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Dakinis - Who are they and What they Represent?

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Thought I'd share with all....

I came across this information about the mystical, magical, beautiful Dakinis that we hear so often in our prayers' verses and it is really interesting to know what they represent and truly are...

Do add to this if you have found anything interesting ;)

The Dakini Principle


Dakini is a Sanskrit term, Khandro is its Tibetan equivalent, it means "Sky-Goer". Dakinis are portrayed in female form and their male counterparts are known as Dakas. There are two types of dakinis – the Wisdom Dakini and the worldly dakini. Worldly dakinis are the ones still trapped in the cyclic existence and are found in the human and well as the celestial realms. They can take a beautiful or a demonic form. For example, the originally evil five Tseringma sisters were tamed by Guru Padmasambhava into Dharma protectors. A female practitioner who has attained some insights but not yet fully liberated from samsara is also considered to be a worldly dakini.

Wisdom Dakinis are the enlightened ones, such as Vajra Yogini, Tara and Samantabhadri. They are also portrayed as female consorts of the male Buddhas and Bodhisattvas.

Dakini is a source of refuge. Besides taking refuge in the Three Jewels (Buddha, Dharma and Sangha), we also take refuge in the Three Roots (Guru, Yidam and Dakini): Guru as the root of blessings because he or she will guide us to attain enlightenment; Yidam as the root of accomplishment because through the skilful method of practicing on an Yidam or tutelary deity, one will realise the nature of his or her own mind; Dakini as the root of all enlightened activities since Dakini represents primordial wisdom.

Dakini is associated with spaciousness, therefore has the ability to give birth to limitless prospects of enlightened activities which can be grouped into four: pacifying, enriching, magnetising and destroying. Dakini also embodies the union of emptiness and wisdom. There is nothing more than this.

Many people associate the principles of Dakini with physical beauty or physical attractions of a woman, however this is not the ultimate meaning. A Dakini has the ability to move freely in the space, a space which is beyond thoughts and beyond fabrications. This is the state of awareness which is under control, stable and yet free. Everyone has the ability and the potentials to realise the Wisdom Dakini principles or nature within oneself.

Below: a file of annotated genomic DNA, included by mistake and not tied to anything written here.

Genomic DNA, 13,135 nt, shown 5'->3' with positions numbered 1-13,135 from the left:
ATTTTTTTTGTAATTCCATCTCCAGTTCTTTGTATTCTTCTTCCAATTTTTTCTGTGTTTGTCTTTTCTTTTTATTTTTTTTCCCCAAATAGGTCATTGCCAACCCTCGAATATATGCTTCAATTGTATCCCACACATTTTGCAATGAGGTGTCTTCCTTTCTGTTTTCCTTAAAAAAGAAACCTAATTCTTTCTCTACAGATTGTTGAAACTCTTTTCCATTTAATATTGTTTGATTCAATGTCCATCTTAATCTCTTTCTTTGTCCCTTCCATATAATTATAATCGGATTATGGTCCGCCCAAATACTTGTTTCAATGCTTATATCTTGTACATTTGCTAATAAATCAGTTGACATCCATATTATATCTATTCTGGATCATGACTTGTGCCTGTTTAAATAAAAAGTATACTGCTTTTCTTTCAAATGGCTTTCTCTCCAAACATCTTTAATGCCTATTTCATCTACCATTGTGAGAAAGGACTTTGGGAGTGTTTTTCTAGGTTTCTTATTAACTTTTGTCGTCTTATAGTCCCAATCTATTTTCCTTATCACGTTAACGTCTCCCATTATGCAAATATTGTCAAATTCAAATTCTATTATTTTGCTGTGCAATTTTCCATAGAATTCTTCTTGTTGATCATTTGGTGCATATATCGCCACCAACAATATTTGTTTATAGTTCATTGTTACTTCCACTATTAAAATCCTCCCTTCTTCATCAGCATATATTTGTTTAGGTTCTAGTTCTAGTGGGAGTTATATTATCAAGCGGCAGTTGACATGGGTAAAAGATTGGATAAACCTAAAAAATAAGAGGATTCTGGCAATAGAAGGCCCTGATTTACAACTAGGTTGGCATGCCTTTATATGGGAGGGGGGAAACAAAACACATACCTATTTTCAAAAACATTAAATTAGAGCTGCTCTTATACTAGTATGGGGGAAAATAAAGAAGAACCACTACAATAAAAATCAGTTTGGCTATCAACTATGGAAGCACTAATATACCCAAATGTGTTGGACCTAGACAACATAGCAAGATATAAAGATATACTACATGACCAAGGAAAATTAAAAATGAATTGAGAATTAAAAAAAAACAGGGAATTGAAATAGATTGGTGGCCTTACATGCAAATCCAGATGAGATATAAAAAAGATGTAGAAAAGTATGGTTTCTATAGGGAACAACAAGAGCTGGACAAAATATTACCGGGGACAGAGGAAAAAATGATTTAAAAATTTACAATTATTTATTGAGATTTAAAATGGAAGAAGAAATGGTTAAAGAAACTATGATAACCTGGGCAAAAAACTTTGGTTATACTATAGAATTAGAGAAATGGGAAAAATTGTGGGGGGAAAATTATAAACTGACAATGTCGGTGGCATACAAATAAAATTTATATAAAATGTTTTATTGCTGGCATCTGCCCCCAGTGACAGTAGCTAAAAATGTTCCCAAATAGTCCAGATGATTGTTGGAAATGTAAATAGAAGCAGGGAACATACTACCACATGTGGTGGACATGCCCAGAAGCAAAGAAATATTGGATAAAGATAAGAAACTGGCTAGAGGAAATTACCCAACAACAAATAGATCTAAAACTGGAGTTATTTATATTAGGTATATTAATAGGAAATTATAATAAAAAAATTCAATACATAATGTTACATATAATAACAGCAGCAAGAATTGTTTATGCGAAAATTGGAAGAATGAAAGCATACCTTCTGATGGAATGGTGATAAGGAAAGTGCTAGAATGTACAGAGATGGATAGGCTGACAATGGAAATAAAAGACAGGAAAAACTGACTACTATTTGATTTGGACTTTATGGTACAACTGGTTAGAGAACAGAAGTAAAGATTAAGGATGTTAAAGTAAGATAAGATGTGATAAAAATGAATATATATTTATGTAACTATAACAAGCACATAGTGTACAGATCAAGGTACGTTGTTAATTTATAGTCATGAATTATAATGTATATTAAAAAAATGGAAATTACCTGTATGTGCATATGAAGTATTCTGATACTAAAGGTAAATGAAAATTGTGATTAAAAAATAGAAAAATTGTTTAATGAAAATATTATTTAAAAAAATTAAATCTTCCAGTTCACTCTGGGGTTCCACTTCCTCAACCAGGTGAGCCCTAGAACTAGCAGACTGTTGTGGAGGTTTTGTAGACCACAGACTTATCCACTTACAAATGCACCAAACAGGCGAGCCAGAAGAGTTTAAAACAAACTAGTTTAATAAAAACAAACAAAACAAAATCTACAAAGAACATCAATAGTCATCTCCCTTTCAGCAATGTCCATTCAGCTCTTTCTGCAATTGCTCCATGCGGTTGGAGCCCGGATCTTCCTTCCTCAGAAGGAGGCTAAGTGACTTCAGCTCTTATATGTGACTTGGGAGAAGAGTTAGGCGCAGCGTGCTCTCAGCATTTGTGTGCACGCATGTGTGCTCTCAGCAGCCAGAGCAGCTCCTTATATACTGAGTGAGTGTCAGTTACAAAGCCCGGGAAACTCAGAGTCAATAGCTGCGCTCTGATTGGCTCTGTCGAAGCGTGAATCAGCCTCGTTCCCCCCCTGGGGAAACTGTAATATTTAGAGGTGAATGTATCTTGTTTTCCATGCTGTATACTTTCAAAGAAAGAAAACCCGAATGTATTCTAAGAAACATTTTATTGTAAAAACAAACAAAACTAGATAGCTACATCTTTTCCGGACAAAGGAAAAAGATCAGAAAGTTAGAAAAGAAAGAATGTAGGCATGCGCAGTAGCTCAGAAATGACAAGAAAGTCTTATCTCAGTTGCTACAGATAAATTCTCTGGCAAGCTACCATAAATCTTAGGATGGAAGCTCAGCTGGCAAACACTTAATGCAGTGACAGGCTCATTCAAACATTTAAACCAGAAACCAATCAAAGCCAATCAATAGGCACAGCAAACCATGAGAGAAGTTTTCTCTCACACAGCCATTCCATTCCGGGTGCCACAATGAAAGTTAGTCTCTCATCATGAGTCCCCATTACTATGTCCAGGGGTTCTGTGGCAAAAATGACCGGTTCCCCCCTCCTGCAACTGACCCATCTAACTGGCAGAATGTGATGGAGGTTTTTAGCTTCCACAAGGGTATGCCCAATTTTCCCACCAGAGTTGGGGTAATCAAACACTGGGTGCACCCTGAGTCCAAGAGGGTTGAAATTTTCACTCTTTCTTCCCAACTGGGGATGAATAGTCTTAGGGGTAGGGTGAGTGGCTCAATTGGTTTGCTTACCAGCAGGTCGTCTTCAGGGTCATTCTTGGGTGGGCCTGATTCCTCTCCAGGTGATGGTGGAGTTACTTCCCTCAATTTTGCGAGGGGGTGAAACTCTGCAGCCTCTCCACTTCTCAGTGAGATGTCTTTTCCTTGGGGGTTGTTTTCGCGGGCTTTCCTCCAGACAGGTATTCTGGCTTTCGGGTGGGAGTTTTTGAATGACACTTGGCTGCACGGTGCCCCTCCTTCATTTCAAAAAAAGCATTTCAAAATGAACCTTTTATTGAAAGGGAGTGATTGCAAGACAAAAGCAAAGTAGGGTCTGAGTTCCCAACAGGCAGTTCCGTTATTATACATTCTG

Here is a beautiful picture of Flying Vajrayogini our Wisdom Dakini Queen...

Thank you for a wonderful post dsiluvu. From what I know, besides 'sky goer', they are also called "celestial woman" or "cloud fairy." I found more on from different beliefs.

Tibetan Buddhism

Although dakini figures appear in Hinduism and in the Bön tradition, dakinis are particularly prevalent in Vajrayana Buddhism and have been particularly conceived in Tibetan Buddhism where the dakini, generally of volatile or wrathful temperament, act somewhat as a muse (or inspirational thoughtform) for spiritual practice. Dakinis are energetic beings in female form, evocative of the movement of energy in space. In this context, the sky or space indicates shunyata, the insubstantiality of all phenomena, which is, at the same time, the pure potentiality for all possible manifestations.

Dakinis, being associated with energy in all its functions, are linked with the revelation of the Anuttara Yoga Tantras or Higher Tantras, which represent the path of transformation, whereby the energy of negative emotions or kleshas, called poisons, are transformed into the luminous energy of enlightened awareness (jnana) yielding rigpa.
When considered as a stage on the Vajrayana Path, the dakini is the final stages: the first is the guru, which corresponds to the initial realization of the true condition of reality, as this is introduced by the guru in the empowerment, if the disciple obtains what the Inner Tantras call peyi yeshe. The second is the devata, which corresponds to the meditation insofar as the devata is the method we use for developing the state discovered in the initial realization of the true condition of reality. The third stage is the dakini insofar as the dakini is the source of the activities based on the realization of the guru and the meditation of the devata. In Dzogchen these three correspond to tawa, gompa and chöpa: the first is the direct Vision of the true nature of reality rather than an intellectual view of reality, as is the case with the term in other vehicles; the second is the continuity of this vision in sessions of meditation; and the third is the continuity of this vision in the everyday activities. As a tantric practice, imperfections are utilised to make the vision uninterrupted. As the Base, the dakinis are the energies of life; as the Path, they are the activities of advanced practitioners; as the Fruit, they are the actionless activities of realized Masters.

According to tradition, a Dakini gave a black hat to the third Karmapa, Rangjung Dorje (1284–1339), when he was three years old. The Black Crown became the emblem of the oldest reincarnating Tibetan lineage.

In Hinduism